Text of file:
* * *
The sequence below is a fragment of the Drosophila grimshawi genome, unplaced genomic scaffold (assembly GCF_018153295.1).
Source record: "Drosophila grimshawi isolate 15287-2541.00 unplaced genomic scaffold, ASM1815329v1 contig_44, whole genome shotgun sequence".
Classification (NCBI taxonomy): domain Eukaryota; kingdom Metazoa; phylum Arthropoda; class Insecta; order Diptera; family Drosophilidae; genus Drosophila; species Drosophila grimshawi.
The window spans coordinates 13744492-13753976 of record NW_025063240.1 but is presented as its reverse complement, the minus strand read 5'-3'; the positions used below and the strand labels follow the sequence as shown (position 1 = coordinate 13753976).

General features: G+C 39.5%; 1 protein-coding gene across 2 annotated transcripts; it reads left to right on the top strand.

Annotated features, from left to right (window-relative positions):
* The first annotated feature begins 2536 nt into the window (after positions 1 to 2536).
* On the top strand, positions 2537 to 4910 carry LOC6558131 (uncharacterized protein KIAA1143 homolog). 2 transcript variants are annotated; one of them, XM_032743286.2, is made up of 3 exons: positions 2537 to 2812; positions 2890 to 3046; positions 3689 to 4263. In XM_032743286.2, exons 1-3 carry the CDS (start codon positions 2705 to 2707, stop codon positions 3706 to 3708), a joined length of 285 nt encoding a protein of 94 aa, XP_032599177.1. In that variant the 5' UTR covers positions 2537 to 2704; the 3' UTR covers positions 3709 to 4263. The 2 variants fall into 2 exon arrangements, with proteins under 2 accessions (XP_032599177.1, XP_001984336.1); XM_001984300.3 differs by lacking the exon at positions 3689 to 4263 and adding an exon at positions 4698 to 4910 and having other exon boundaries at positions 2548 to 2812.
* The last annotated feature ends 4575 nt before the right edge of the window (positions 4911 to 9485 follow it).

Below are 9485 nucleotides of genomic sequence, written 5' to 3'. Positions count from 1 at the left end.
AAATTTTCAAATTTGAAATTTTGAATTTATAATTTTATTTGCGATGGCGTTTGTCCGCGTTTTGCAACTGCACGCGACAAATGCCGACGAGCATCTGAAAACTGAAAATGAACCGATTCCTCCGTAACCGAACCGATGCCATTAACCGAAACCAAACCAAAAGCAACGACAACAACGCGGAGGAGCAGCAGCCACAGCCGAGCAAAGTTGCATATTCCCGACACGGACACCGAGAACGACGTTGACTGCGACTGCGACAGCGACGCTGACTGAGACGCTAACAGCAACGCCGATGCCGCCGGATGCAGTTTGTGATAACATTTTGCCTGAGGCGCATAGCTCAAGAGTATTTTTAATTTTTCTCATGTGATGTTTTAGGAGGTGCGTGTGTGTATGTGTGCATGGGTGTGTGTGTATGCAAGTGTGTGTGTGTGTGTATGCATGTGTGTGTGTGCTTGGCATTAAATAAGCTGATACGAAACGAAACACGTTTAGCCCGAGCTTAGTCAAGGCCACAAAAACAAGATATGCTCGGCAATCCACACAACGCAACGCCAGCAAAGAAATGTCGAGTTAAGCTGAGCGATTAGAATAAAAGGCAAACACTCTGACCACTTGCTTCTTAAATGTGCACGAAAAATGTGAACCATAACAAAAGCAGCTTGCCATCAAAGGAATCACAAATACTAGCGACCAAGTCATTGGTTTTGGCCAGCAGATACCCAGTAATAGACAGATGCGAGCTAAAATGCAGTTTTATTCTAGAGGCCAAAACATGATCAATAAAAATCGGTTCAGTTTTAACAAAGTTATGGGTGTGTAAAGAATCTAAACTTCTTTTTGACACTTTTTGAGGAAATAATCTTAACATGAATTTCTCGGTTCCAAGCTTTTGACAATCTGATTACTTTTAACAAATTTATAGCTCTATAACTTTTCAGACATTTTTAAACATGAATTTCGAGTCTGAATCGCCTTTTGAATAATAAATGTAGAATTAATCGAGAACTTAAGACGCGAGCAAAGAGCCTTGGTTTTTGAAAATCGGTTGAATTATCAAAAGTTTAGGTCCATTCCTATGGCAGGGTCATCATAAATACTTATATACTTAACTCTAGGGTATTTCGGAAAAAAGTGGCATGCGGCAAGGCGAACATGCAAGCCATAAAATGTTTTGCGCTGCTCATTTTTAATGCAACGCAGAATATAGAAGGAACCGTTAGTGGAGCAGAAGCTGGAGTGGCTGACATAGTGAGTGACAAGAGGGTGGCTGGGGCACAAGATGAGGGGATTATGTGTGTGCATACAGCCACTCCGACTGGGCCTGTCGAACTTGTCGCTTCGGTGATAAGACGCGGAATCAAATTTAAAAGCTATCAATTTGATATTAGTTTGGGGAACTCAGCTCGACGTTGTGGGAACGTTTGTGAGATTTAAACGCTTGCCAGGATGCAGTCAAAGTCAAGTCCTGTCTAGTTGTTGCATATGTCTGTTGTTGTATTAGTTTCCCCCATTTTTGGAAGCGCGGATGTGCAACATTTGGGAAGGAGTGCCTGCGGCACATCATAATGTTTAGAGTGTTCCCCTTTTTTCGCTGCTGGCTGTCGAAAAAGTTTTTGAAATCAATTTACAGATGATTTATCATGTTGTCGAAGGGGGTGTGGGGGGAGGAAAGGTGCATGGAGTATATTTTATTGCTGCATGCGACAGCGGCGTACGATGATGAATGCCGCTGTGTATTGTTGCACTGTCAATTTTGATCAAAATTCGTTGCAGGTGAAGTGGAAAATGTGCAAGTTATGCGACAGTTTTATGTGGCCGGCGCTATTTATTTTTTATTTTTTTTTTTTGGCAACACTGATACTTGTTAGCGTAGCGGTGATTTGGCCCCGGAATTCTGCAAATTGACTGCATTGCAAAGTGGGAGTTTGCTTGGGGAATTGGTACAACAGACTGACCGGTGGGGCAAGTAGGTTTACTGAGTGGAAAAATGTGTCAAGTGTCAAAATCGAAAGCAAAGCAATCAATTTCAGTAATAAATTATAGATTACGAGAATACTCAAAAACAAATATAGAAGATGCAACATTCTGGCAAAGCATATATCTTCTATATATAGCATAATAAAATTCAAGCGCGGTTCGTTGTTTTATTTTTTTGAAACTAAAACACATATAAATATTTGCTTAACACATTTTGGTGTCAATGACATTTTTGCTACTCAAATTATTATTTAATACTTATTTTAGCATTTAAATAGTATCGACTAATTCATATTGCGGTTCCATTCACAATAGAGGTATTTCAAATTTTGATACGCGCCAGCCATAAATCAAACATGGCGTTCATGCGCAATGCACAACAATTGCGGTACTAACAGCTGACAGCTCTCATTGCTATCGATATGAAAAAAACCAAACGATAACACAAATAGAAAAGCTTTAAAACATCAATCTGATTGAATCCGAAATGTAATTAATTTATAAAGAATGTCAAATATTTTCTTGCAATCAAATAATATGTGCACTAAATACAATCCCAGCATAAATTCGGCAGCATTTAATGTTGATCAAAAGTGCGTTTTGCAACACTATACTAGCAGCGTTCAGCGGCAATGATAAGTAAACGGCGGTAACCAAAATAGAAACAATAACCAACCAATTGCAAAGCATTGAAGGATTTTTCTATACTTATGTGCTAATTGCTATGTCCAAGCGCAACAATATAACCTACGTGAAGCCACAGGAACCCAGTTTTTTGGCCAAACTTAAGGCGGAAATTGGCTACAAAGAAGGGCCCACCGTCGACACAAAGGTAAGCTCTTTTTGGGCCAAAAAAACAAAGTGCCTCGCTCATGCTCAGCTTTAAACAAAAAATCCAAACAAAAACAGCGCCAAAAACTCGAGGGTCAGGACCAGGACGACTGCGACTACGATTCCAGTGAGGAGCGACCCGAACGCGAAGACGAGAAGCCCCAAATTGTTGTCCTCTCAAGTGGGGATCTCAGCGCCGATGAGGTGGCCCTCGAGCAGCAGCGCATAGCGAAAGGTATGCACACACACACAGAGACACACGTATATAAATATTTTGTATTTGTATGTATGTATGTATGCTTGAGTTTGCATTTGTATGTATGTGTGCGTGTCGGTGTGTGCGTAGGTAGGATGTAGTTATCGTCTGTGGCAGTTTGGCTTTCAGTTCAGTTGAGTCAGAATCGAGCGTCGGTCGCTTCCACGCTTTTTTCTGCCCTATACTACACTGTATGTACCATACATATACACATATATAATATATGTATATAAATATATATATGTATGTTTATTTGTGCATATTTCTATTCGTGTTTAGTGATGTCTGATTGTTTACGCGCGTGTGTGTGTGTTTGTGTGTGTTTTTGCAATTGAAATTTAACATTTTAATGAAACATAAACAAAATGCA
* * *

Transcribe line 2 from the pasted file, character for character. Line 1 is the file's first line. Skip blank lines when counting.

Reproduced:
Source record: "Drosophila grimshawi isolate 15287-2541.00 unplaced genomic scaffold, ASM1815329v1 contig_44, whole genome shotgun sequence".